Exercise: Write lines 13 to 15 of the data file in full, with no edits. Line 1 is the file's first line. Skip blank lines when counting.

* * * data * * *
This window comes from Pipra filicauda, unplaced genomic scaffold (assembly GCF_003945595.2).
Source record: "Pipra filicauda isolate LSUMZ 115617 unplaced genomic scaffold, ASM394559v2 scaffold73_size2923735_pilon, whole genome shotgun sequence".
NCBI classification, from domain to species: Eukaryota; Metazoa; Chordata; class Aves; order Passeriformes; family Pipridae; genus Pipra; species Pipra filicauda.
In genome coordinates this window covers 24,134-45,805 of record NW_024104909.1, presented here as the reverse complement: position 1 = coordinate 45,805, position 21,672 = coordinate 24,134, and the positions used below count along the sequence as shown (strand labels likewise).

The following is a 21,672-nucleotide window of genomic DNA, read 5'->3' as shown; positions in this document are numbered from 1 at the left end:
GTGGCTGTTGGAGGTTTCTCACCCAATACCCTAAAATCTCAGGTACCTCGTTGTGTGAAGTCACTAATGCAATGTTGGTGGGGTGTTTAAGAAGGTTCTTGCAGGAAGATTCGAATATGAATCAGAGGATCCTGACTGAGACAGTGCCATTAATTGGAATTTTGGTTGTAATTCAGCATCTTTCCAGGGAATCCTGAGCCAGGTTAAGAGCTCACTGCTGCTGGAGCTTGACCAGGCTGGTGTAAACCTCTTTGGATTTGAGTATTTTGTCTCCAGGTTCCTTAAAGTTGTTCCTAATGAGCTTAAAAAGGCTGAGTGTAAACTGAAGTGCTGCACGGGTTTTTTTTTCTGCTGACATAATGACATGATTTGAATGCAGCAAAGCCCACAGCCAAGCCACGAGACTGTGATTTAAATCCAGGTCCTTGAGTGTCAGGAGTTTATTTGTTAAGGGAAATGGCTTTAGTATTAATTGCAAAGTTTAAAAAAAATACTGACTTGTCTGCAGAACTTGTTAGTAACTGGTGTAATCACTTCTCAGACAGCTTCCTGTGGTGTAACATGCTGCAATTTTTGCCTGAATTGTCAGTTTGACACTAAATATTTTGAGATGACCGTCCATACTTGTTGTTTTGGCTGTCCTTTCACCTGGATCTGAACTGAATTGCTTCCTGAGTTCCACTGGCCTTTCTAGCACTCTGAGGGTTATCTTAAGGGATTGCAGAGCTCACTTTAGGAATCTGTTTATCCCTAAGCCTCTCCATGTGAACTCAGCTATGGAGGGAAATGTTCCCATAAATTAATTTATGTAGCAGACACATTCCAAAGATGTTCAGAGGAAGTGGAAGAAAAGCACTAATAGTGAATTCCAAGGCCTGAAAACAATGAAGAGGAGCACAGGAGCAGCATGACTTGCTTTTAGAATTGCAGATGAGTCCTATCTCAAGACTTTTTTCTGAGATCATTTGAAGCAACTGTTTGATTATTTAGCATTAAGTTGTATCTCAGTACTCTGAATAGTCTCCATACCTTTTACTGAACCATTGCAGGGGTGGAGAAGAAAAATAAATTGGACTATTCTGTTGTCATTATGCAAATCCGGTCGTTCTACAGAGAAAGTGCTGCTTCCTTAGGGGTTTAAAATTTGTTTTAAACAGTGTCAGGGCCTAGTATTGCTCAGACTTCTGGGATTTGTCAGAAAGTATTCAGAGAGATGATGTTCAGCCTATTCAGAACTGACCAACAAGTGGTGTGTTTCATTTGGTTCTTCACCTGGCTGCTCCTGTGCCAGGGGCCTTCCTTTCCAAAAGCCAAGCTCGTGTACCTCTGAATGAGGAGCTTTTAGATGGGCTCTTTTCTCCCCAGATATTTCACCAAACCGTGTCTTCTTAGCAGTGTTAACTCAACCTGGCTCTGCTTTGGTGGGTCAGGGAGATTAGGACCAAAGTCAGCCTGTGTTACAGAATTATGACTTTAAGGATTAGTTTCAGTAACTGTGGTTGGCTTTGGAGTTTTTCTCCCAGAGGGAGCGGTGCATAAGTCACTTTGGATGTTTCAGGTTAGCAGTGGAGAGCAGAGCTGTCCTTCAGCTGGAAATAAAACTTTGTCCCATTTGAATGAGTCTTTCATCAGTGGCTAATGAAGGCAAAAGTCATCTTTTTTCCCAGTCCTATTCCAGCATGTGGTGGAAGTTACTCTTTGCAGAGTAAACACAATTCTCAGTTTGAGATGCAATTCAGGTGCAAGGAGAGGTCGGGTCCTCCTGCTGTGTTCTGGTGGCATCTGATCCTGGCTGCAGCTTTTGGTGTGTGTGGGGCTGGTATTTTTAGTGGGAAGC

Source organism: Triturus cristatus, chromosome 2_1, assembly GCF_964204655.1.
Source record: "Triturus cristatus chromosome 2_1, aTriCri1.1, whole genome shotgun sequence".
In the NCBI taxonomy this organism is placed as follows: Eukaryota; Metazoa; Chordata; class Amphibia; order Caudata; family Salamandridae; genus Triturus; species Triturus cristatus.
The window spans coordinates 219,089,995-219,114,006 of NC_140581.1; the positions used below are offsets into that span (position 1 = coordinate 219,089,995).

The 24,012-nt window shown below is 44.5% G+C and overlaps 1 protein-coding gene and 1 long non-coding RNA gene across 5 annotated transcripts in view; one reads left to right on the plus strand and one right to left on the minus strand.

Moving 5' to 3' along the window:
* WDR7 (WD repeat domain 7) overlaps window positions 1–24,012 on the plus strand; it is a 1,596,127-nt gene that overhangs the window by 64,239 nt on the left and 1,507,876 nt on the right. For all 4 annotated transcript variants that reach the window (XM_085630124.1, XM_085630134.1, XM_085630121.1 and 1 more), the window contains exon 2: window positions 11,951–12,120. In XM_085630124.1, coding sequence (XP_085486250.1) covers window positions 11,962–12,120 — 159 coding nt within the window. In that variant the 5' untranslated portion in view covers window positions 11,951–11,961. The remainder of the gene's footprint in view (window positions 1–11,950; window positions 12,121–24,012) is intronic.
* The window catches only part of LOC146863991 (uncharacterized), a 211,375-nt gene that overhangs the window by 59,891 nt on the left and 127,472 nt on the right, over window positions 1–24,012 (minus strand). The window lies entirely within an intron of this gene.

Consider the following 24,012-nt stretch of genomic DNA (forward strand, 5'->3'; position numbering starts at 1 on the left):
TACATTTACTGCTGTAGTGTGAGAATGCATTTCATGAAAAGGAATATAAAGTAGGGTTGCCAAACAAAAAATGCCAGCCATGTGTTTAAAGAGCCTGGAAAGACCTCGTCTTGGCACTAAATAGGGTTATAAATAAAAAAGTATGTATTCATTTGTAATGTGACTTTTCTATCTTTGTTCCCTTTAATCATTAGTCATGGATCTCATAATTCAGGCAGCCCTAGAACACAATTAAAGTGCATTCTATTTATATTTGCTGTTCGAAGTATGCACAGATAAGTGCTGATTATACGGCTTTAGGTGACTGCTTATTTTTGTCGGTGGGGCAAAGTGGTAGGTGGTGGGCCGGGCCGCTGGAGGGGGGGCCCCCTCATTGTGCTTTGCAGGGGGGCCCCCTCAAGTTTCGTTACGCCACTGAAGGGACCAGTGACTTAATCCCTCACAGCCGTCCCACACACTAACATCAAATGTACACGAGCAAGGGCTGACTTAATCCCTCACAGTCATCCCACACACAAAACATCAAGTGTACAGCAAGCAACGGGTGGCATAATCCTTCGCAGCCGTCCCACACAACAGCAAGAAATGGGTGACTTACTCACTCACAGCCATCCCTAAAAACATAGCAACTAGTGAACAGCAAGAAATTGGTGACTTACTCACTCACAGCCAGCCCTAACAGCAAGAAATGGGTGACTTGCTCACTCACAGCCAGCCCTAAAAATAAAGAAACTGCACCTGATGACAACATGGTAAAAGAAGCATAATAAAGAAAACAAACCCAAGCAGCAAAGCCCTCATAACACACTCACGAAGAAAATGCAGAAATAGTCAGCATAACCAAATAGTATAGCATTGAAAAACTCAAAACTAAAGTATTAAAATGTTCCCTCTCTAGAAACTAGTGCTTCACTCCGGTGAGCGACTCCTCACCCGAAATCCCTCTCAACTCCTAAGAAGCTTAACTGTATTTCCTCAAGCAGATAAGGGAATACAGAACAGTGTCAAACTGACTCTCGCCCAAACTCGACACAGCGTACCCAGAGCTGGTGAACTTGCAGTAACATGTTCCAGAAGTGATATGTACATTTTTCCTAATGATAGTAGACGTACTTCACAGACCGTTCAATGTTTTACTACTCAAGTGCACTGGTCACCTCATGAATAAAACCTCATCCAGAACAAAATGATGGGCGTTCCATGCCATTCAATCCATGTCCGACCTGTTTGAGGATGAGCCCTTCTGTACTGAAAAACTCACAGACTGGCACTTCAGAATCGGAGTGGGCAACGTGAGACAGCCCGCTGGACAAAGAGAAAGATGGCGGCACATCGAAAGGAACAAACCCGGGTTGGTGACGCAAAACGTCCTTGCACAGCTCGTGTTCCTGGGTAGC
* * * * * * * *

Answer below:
* WDR7 (WD repeat domain 7) overlaps window positions 1–24,012 on the plus strand; it is a 1,596,127-nt gene that overhangs the window by 64,239 nt on the left and 1,507,876 nt on the right. For all 4 annotated transcript variants that reach the window (XM_085630124.1, XM_085630134.1, XM_085630121.1 and 1 more), the window contains exon 2: window positions 11,951–12,120. In XM_085630124.1, coding sequence (XP_085486250.1) covers window positions 11,962–12,120 — 159 coding nt within the window. In that variant the 5' untranslated portion in view covers window positions 11,951–11,961. The remainder of the gene's footprint in view (window positions 1–11,950; window positions 12,121–24,012) is intronic.
* The window catches only part of LOC146863991 (uncharacterized), a 211,375-nt gene that overhangs the window by 59,891 nt on the left and 127,472 nt on the right, over window positions 1–24,012 (minus strand). The window lies entirely within an intron of this gene.

Consider the following 24,012-nt stretch of genomic DNA (forward strand, 5'->3'; position numbering starts at 1 on the left):